Also of concern to Culber is new passenger Adira (Blu del Barrio), a teenaged human United Earth Defense Force officer, who is carrying a Trill symbiont within her, but is unable (or unwilling) to access the symbiont’s memories. The symbiont, Tal, was one of the last leaders of Starfleet, and might offer clues to the now secret location of Federation Headquarters, which is no longer on a newly isolated, xenophobic Earth (metaphor for the US and UK’s current brands of reactionary leadership). Culber confers with his patient and with Captain Saru (Doug Jones), and the decision is made to spore-jump Discovery to the Trill home planet for help. After delivering his report on the crew’s condition to Saru, Culber later privately meets with First Officer Michael Burnham (Sonequa Martin Green). Culber suggests Burnham might be a perfect choice to accompany the nervous Adira down to the Trill home world, as Michael’s experience in adjusting to new circumstances might yield emotional support (Michael spent a year alone in the 32nd century waiting for her shipmates’ return). Michael agrees to join Adira on Trill.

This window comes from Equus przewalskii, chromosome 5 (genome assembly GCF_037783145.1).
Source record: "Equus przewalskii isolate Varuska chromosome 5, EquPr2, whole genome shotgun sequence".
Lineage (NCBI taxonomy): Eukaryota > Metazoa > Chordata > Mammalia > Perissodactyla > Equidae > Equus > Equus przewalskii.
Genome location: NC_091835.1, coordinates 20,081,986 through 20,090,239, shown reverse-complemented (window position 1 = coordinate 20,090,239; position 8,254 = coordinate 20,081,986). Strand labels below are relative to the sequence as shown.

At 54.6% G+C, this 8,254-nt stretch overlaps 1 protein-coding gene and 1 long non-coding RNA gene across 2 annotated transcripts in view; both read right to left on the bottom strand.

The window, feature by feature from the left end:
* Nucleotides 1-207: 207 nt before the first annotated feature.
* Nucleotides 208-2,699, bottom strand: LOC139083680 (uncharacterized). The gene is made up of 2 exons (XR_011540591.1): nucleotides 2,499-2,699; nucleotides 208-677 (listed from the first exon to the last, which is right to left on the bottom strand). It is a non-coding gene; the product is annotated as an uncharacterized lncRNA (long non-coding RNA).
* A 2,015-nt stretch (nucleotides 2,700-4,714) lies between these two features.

Note: The detached, Vulcan-raised Michael we saw in season one would not have been up to Culber’s request, as she was still figuring out her own way among her fellow humans, let alone offering any of them emotional support.

Discovery spore-jumps into orbit over Trill; a world not seen since Deep Space Nine 22 years ago.